Tuesday, March 28, 2017

Tall Dark Strangers

Once upon a time.... nevermind. Let me just tell it straight. I was looking for something on my computer this evening and I ran across something I haven't seen in a long time, in fact, had forgot all about. It is about a man who popped into my life several years ago. He was a bit of a nuisance but he hung around and I guess he grew on me. I've not seen him in a while but he must still be here because this fell into my lap, so to speak, reminding me of his presence.

This was written as an "assignment" from a book I got somewhere. The instructions were to write about myself from my character's point of view. Well, I did and this is what he has to say. 

Me According to Simon


Bollocks! She didn't invent me. I told her all about myself and she wrote it down. She can be a bit difficult, our Dixie. Kept telling me to shut up and let her sleep. I spoon fed her the entire story and she's whining about a little sleep.

Am I supposed to tell you who I am? Simon. There is some mystery about my last name. She's keeping it a secret for the moment, probably because I've managed to keep it from her. I work for an agency specializing in … well, we collect information. You'd say spy. We say brokers. I attended university in England. Lovely English mum and GI father.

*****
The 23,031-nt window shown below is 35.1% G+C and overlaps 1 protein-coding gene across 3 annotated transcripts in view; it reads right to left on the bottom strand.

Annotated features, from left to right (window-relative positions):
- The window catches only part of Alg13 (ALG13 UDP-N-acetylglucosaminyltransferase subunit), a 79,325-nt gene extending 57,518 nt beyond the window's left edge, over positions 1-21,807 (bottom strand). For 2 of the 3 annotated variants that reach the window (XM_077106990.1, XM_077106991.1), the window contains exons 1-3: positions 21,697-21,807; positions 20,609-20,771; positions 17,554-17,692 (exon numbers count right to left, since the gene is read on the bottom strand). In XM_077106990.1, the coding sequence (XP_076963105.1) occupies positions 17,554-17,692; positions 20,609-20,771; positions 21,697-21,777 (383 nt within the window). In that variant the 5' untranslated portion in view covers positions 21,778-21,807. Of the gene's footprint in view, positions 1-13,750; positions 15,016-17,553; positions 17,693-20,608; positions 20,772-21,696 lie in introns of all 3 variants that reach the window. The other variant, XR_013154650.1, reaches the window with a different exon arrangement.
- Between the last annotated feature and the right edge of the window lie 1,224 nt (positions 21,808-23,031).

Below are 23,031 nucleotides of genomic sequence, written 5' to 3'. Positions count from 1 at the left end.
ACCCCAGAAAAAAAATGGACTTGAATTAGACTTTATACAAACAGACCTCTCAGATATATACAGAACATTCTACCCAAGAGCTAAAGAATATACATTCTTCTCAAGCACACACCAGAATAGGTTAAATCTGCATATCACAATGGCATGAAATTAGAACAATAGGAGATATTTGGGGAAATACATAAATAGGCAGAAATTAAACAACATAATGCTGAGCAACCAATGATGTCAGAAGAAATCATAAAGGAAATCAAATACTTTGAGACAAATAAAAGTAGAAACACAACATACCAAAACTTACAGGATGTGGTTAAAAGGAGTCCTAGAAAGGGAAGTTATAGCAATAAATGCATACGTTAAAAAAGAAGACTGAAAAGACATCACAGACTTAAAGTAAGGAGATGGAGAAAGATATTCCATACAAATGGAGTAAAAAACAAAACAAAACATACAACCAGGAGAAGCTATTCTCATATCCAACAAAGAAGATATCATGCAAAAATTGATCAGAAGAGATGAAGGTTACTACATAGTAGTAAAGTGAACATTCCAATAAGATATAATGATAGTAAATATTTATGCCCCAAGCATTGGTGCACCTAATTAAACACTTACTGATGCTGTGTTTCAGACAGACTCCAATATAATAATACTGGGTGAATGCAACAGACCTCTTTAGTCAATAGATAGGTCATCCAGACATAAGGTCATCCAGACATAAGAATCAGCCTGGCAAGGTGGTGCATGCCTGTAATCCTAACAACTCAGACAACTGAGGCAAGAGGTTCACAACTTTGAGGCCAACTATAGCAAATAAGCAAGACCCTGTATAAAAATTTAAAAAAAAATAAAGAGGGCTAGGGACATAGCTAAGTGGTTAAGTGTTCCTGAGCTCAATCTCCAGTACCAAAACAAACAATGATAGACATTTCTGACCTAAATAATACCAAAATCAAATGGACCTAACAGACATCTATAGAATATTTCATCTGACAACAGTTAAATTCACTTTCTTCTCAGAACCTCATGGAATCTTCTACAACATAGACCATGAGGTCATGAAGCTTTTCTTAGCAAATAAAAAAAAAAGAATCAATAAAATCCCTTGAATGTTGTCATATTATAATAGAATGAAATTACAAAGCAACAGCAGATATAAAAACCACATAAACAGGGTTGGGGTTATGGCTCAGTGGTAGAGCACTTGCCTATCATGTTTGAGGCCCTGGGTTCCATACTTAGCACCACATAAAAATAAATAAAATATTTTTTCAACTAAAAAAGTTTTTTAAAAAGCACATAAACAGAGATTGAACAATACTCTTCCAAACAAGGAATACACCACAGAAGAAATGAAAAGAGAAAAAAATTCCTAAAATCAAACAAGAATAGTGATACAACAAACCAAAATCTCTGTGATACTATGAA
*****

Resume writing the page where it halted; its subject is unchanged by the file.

I came about when she was doing NaNoWriMo. I was a walk-on character in a forum. Don't think anything was supposed to come of it but I liked it and hung around. Played with some other characters a bit but then she got involved in my business. I have a unique talent and she became rather fascinated by it. She's insatiably curious, you know. I read minds, in a manner of speaking. When you are asleep, I can enter your dreams and obtain information. She quite liked that.

Now, all about Dixie. I doubt you have that much time. She's a widow and the grandmother of a precocious little girl. I quite like Sarah. Very direct child with a sunny nature. Dixie's a lot more childish with her and I suspect that's who she really is at heart. She'd be perfectly content to sit in the sandbox and build sand castles. Of course, she'd invent all the people and have them doing outlandish things. Complains when I feed her a story but can sit in the sun and spin a dozen yarns for a six-year-old. Bloody nuisance.